Another factor that limits the operating speed of computer systems using the system controller 32 coupled to the memory modules 10 through the buses 34-38 is the need to allow for a settling time between writing data to a memory module 10 and reading data from a memory module 10. When the system controller 32 outputs data to the memory modules, the data signals are reflected from various locations, such as the junction between the data bus 34 and terminals 24 (FIG. 1) on the substrates 14 of the modules 10. Therefore, signal induced noise is present on the data bus for a considerable period after data have been written to the memory modules 10. Signal induced noise is generated on the data bus for the same reason in a read operation when one of the memory modules 10 couples data onto the data bus 34 for transfer to the system controller 32. This noise must be allowed to settle before data are subsequently written to or read from the memory modules 10 or else the noise may be mistakenly interpreted as read or write data. The need to provide for a settling time can markedly reduce the effective memory bandwidth of computer systems and other devices using memory modules.
 There is therefore a need for a computer system architecture and memory module that permits a higher bandwidth of data transfer to and from memory modules and that does not require settling times between a memory accesses.
 A plurality of memory modules are optically coupled to a controller. Each of the memory modules includes a plurality of memory devices and an optical memory hub. The optical memory hub in each memory module is electrically coupled to the memory devices in the module, and includes an optical input/output port coupled to an optical input/output port of the controller. The optical memory hub in each memory module receives optical input signals and applies corresponding electrical signals to the memory devices in the module. The optical memory hub in each memory module also receives electrical signals from the memory devices in the module and transmits corresponding optical output signals. The optical memory hub in each of the memory modules receives or transmits at least some optical signals at a wavelength that is different from the wavelength of at least some optical signals received or transmitted by the optical memory hubs in a plurality of the other memory modules.
FIG. 1 is a plan view of a conventional memory module.
FIG. 2 is a block diagram of a portion of a conventional computer system using several of the memory modules shown in FIG. 1.
FIG. 3 is a block diagram of a portion of a computer system including a controller and several memory modules according to one example of the present invention.
FIG. 4 is a diagram illustrating one example of a communications protocol that can be used to allow the controller and memory modules shown in FIG. 3 to communicate with each other.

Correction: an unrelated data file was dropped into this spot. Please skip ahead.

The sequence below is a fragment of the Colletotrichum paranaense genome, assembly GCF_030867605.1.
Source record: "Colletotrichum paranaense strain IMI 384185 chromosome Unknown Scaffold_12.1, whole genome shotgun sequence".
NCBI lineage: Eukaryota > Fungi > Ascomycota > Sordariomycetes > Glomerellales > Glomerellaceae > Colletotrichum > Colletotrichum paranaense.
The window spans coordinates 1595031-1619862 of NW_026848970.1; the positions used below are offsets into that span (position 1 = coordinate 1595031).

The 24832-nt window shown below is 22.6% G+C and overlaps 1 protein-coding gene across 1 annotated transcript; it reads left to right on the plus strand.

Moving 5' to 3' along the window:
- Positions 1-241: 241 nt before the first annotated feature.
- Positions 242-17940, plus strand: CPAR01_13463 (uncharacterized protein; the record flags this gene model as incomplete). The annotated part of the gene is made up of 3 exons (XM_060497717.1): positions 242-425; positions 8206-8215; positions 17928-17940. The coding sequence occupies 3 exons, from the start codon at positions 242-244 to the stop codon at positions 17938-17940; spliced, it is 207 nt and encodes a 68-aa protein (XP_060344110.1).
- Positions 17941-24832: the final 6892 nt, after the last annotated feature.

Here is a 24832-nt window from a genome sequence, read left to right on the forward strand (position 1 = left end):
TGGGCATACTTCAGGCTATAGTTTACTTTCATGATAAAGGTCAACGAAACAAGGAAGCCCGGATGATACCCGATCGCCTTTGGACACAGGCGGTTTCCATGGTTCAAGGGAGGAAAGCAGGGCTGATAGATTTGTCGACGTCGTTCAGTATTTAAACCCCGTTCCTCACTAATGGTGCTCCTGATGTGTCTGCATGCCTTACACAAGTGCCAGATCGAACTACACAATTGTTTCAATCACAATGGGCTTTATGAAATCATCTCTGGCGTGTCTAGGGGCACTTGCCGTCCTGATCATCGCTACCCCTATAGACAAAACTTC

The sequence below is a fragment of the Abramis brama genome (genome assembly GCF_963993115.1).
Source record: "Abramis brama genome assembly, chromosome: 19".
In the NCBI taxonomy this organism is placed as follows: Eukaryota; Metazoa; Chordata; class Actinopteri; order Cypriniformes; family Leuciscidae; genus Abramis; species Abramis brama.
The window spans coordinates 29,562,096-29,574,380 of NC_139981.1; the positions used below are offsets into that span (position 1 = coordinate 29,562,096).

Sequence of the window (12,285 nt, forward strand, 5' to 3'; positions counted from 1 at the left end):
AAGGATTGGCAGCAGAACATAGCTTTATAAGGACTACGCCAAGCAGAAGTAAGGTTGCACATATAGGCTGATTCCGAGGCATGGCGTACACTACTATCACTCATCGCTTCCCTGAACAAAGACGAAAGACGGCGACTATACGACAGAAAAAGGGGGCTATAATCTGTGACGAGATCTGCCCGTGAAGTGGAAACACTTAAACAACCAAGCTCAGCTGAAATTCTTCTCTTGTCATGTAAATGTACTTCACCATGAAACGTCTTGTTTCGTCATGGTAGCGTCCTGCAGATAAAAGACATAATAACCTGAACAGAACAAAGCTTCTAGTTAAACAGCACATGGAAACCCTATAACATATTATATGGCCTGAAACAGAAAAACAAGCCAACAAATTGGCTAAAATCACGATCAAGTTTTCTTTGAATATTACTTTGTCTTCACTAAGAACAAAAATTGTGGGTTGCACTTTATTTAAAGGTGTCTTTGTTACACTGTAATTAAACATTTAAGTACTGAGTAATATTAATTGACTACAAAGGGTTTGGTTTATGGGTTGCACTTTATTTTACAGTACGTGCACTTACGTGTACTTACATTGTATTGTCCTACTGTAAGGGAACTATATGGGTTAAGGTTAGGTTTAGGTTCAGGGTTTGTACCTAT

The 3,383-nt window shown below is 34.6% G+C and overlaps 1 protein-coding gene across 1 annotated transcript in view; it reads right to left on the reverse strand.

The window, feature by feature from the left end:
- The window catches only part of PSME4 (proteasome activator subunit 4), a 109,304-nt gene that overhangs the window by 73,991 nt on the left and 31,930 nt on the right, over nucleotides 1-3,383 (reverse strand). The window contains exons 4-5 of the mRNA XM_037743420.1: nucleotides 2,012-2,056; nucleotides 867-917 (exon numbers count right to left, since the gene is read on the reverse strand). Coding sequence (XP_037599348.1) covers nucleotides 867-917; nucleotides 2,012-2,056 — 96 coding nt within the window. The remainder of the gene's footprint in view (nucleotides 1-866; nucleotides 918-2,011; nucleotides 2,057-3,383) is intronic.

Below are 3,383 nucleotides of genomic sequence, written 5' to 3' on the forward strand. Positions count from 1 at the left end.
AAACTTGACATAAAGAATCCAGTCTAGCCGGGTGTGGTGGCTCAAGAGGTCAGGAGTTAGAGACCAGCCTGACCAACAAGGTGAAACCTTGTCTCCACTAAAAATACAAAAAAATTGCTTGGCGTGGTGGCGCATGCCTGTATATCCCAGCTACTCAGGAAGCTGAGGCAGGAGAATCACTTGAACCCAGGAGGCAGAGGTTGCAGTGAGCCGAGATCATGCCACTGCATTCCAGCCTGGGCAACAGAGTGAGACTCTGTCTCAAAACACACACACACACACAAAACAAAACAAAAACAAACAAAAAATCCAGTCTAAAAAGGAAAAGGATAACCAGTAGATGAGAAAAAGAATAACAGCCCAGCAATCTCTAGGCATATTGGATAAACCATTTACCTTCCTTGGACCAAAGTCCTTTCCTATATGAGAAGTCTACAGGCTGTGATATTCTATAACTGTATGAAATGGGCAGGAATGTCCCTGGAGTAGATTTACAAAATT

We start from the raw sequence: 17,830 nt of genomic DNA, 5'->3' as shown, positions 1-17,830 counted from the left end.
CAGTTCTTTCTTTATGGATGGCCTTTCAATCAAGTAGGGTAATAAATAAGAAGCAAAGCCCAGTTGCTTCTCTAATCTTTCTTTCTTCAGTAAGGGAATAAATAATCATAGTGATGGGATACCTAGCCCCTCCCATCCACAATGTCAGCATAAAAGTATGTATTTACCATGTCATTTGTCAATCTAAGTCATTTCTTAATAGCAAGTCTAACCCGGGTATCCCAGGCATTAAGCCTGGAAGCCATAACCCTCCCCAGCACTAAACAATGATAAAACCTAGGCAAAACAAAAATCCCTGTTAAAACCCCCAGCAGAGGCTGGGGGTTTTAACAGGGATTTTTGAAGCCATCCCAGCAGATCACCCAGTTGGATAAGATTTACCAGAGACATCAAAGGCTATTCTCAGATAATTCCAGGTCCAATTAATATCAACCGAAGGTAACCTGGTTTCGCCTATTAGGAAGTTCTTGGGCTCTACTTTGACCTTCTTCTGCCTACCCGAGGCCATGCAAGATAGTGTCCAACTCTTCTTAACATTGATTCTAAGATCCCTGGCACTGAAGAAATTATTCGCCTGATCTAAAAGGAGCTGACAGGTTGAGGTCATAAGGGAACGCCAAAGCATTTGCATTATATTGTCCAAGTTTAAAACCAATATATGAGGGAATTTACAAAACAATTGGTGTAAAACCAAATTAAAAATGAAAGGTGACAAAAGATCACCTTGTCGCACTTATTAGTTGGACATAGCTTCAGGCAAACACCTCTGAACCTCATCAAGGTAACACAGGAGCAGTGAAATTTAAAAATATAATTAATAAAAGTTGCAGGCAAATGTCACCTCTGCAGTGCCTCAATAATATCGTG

FIG. 5 is a diagram illustrating another example of a communications protocol that can be used to allow the controller and memory modules shown in FIG. 3 to communicate with each other.
FIG. 6 is a schematic plan view a memory module showing one example of a technique for programming the module according to invention.
FIG. 7 is a block diagram of a computer system using the controller and memory modules of FIG. 3 according to one example of the invention.
FIG. 3 is a block diagram of a portion of a computer system according to one example of the present invention. A controller 40, such as a system controller or a memory controller, is coupled to 4 memory modules 44 a-d though an optical communication path 50, although a greater or less number of modules 44 may be coupled to the controller 40. The controller 40 and the memory modules 44 a-d are coupled to the optical communication path 50 through optical input/output ports 56, 62 a-d, respectively. The controller 40 may communicate with the memory modules 44 in any of a variety of communications protocols, but they preferably communicate using optical signal packets that contain data, address and command information. The optical communication path 50 may be one or more optical waveguides, such as optical fibers or waveguides mounted on printed circuit boards, free space, or some other optical coupling medium that allows light to be transmitted between the controller 40 and the memory modules 44. The controller 40 can transmit and receive light at any of a plurality of wavelengths λ. The memory modules 44 preferably can also transmit and receive light at any of a plurality of wavelengths λ, as will be explained in greater detail below. The memory modules 44 also preferably have electrical terminals 58 through which at least power may be applied to the memory modules 44.